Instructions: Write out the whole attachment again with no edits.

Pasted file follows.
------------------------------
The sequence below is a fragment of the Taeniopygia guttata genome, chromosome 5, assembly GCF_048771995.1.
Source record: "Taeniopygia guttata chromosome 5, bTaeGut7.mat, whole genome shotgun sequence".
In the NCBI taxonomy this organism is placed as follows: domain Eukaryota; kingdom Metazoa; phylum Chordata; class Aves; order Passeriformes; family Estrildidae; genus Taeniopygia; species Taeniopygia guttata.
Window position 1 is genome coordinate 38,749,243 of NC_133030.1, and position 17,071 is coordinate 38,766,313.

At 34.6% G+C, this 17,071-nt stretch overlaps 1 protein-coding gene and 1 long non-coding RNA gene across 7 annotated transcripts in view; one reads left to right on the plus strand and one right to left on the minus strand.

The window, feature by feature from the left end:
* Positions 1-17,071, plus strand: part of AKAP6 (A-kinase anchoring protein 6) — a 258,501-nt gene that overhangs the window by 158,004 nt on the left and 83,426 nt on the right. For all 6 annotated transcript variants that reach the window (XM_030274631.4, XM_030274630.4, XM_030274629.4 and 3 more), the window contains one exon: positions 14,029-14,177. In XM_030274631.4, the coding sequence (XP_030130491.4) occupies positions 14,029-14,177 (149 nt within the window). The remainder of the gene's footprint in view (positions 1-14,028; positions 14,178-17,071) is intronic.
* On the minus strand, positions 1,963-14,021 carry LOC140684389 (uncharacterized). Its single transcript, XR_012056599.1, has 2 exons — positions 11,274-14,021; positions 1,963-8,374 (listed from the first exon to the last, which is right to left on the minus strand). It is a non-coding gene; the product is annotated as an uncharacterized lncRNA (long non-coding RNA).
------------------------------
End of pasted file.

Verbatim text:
The sequence below is a fragment of the Taeniopygia guttata genome, chromosome 5, assembly GCF_048771995.1.
Source record: "Taeniopygia guttata chromosome 5, bTaeGut7.mat, whole genome shotgun sequence".
In the NCBI taxonomy this organism is placed as follows: domain Eukaryota; kingdom Metazoa; phylum Chordata; class Aves; order Passeriformes; family Estrildidae; genus Taeniopygia; species Taeniopygia guttata.
Window position 1 is genome coordinate 38,749,243 of NC_133030.1, and position 17,071 is coordinate 38,766,313.

At 34.6% G+C, this 17,071-nt stretch overlaps 1 protein-coding gene and 1 long non-coding RNA gene across 7 annotated transcripts in view; one reads left to right on the plus strand and one right to left on the minus strand.

The window, feature by feature from the left end:
* Positions 1-17,071, plus strand: part of AKAP6 (A-kinase anchoring protein 6) — a 258,501-nt gene that overhangs the window by 158,004 nt on the left and 83,426 nt on the right. For all 6 annotated transcript variants that reach the window (XM_030274631.4, XM_030274630.4, XM_030274629.4 and 3 more), the window contains one exon: positions 14,029-14,177. In XM_030274631.4, the coding sequence (XP_030130491.4) occupies positions 14,029-14,177 (149 nt within the window). The remainder of the gene's footprint in view (positions 1-14,028; positions 14,178-17,071) is intronic.
* On the minus strand, positions 1,963-14,021 carry LOC140684389 (uncharacterized). Its single transcript, XR_012056599.1, has 2 exons — positions 11,274-14,021; positions 1,963-8,374 (listed from the first exon to the last, which is right to left on the minus strand). It is a non-coding gene; the product is annotated as an uncharacterized lncRNA (long non-coding RNA).